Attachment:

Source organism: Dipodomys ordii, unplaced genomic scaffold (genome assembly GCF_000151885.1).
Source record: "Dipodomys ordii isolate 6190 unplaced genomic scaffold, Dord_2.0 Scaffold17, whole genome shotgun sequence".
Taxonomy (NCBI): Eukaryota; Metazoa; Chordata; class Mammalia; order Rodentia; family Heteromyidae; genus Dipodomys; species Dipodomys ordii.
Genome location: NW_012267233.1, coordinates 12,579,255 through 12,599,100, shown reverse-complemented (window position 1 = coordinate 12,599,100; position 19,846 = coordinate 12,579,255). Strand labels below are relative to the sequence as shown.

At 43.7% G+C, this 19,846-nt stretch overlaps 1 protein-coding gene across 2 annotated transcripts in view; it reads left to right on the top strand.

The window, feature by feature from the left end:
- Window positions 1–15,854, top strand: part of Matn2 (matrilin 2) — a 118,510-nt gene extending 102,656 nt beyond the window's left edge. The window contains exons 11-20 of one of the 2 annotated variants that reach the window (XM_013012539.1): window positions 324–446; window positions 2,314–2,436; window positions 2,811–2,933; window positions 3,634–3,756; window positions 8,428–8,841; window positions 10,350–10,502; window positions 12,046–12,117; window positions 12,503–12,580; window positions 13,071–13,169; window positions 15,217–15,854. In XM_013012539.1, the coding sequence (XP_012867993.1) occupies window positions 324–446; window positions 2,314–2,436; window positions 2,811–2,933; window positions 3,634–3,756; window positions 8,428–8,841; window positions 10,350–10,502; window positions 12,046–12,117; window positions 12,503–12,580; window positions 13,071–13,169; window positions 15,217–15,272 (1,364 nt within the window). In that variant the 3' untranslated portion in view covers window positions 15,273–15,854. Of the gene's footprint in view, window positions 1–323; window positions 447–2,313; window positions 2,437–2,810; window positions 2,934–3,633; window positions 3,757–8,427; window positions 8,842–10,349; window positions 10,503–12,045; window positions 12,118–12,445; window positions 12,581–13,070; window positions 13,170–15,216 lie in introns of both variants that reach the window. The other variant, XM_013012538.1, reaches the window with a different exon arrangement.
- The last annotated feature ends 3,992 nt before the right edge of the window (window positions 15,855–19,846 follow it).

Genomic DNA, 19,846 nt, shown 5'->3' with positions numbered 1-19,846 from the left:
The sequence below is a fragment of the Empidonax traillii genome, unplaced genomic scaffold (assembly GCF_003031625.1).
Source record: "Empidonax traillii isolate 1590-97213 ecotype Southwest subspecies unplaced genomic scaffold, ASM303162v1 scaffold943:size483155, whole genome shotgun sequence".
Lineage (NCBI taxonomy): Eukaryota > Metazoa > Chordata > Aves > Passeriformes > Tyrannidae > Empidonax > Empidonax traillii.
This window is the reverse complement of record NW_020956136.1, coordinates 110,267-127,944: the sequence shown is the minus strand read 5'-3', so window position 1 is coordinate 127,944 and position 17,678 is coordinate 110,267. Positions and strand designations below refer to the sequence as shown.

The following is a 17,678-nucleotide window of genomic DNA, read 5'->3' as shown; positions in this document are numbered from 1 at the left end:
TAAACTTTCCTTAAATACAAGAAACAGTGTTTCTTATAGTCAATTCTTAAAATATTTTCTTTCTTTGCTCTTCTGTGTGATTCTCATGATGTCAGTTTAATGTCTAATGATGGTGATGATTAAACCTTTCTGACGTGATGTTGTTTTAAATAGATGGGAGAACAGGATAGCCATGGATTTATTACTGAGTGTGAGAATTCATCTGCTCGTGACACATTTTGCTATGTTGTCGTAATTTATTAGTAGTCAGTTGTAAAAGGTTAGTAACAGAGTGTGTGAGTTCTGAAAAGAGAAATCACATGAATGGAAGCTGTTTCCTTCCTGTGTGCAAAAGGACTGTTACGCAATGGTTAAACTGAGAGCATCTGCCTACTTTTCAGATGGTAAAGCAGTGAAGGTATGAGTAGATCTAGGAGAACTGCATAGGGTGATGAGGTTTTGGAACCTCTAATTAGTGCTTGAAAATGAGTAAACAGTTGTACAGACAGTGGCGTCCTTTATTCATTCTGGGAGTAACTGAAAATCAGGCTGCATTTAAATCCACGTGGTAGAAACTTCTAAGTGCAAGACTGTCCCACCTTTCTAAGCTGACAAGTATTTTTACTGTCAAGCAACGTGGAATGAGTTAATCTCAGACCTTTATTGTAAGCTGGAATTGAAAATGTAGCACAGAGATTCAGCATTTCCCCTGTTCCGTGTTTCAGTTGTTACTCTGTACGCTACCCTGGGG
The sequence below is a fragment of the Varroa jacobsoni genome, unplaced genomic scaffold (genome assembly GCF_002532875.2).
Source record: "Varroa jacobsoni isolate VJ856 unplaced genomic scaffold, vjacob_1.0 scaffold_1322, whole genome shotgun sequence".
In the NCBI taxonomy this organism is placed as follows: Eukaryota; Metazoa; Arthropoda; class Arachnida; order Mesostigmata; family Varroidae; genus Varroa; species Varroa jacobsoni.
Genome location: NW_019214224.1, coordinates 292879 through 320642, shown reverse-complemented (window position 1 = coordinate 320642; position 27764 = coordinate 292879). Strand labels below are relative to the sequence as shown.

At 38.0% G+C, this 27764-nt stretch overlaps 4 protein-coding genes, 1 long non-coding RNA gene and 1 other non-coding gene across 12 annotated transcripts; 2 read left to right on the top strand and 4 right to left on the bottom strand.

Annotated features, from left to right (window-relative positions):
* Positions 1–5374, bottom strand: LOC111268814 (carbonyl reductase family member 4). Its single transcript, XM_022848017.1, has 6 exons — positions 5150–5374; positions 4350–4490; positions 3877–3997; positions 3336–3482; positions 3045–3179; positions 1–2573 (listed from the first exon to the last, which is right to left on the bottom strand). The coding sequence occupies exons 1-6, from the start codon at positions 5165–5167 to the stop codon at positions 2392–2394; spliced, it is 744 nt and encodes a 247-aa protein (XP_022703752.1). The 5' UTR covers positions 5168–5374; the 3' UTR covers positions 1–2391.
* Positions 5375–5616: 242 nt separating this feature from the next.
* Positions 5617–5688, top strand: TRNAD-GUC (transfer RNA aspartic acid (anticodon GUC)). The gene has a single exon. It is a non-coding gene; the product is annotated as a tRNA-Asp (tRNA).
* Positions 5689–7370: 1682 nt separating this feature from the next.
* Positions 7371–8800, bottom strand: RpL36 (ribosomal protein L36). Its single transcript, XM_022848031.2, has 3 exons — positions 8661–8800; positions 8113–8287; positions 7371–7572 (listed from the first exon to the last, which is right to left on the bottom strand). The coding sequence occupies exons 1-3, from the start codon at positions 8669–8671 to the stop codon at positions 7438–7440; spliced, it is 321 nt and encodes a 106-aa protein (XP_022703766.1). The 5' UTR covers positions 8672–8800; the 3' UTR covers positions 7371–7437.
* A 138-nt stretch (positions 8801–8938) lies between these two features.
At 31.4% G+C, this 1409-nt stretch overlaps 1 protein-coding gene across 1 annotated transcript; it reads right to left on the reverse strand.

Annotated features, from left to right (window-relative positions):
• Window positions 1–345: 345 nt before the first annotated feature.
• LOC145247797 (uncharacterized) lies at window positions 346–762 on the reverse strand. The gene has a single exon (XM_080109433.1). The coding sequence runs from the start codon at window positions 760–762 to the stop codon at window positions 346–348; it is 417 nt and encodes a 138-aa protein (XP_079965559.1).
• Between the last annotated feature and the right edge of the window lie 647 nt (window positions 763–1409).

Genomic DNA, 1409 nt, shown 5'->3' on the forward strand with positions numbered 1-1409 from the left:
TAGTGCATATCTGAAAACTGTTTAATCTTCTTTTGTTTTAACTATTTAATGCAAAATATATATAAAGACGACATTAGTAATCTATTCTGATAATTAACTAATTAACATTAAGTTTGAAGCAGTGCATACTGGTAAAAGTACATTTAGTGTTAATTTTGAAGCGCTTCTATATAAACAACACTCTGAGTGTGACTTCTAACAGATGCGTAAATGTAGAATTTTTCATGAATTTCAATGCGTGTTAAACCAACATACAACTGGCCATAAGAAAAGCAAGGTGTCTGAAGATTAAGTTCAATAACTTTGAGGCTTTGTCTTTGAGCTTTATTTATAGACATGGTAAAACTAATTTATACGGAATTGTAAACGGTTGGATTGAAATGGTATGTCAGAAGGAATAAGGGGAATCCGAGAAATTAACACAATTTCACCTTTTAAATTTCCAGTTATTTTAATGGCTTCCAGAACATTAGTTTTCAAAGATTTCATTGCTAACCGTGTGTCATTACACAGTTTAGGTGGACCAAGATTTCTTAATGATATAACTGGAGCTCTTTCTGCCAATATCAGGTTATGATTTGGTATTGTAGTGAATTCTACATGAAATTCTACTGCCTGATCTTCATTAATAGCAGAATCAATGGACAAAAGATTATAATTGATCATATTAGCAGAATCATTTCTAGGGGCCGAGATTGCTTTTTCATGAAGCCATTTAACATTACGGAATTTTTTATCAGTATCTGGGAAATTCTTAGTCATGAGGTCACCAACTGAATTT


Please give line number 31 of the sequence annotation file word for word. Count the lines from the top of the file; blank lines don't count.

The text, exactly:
• LOC145247797 (uncharacterized) lies at window positions 346–762 on the reverse strand. The gene has a single exon (XM_080109433.1). The coding sequence runs from the start codon at window positions 760–762 to the stop codon at window positions 346–348; it is 417 nt and encodes a 138-aa protein (XP_079965559.1).